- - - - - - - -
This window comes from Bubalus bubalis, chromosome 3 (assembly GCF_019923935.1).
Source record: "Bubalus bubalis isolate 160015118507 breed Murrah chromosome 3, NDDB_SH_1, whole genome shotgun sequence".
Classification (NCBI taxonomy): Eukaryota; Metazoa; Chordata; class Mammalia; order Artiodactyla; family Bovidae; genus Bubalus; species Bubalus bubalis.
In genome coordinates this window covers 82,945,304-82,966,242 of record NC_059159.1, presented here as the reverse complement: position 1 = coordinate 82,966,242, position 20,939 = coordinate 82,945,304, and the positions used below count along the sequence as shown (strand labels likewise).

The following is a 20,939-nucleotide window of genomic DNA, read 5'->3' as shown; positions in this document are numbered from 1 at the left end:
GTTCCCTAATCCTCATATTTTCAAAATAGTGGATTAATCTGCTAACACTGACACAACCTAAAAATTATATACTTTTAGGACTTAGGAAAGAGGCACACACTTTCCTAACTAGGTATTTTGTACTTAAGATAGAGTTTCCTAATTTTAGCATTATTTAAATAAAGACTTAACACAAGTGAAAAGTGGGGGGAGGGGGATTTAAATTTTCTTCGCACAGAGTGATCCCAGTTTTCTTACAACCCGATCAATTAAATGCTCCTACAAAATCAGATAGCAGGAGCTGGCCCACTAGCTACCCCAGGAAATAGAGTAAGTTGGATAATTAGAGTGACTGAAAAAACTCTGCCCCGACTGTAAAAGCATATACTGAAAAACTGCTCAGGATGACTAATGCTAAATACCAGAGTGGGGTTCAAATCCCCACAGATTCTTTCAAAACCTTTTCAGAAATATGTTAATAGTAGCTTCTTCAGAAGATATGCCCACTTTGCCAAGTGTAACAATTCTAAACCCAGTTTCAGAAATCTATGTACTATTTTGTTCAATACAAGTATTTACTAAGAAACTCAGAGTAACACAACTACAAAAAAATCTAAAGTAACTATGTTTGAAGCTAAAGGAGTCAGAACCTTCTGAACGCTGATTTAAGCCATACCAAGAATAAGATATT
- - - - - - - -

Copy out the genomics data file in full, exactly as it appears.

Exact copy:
This window comes from Bubalus bubalis, chromosome 3 (assembly GCF_019923935.1).
Source record: "Bubalus bubalis isolate 160015118507 breed Murrah chromosome 3, NDDB_SH_1, whole genome shotgun sequence".
Classification (NCBI taxonomy): Eukaryota; Metazoa; Chordata; class Mammalia; order Artiodactyla; family Bovidae; genus Bubalus; species Bubalus bubalis.
In genome coordinates this window covers 82,945,304-82,966,242 of record NC_059159.1, presented here as the reverse complement: position 1 = coordinate 82,966,242, position 20,939 = coordinate 82,945,304, and the positions used below count along the sequence as shown (strand labels likewise).

The following is a 20,939-nucleotide window of genomic DNA, read 5'->3' as shown; positions in this document are numbered from 1 at the left end:
GTTCCCTAATCCTCATATTTTCAAAATAGTGGATTAATCTGCTAACACTGACACAACCTAAAAATTATATACTTTTAGGACTTAGGAAAGAGGCACACACTTTCCTAACTAGGTATTTTGTACTTAAGATAGAGTTTCCTAATTTTAGCATTATTTAAATAAAGACTTAACACAAGTGAAAAGTGGGGGGAGGGGGATTTAAATTTTCTTCGCACAGAGTGATCCCAGTTTTCTTACAACCCGATCAATTAAATGCTCCTACAAAATCAGATAGCAGGAGCTGGCCCACTAGCTACCCCAGGAAATAGAGTAAGTTGGATAATTAGAGTGACTGAAAAAACTCTGCCCCGACTGTAAAAGCATATACTGAAAAACTGCTCAGGATGACTAATGCTAAATACCAGAGTGGGGTTCAAATCCCCACAGATTCTTTCAAAACCTTTTCAGAAATATGTTAATAGTAGCTTCTTCAGAAGATATGCCCACTTTGCCAAGTGTAACAATTCTAAACCCAGTTTCAGAAATCTATGTACTATTTTGTTCAATACAAGTATTTACTAAGAAACTCAGAGTAACACAACTACAAAAAAATCTAAAGTAACTATGTTTGAAGCTAAAGGAGTCAGAACCTTCTGAACGCTGATTTAAGCCATACCAAGAATAAGATATT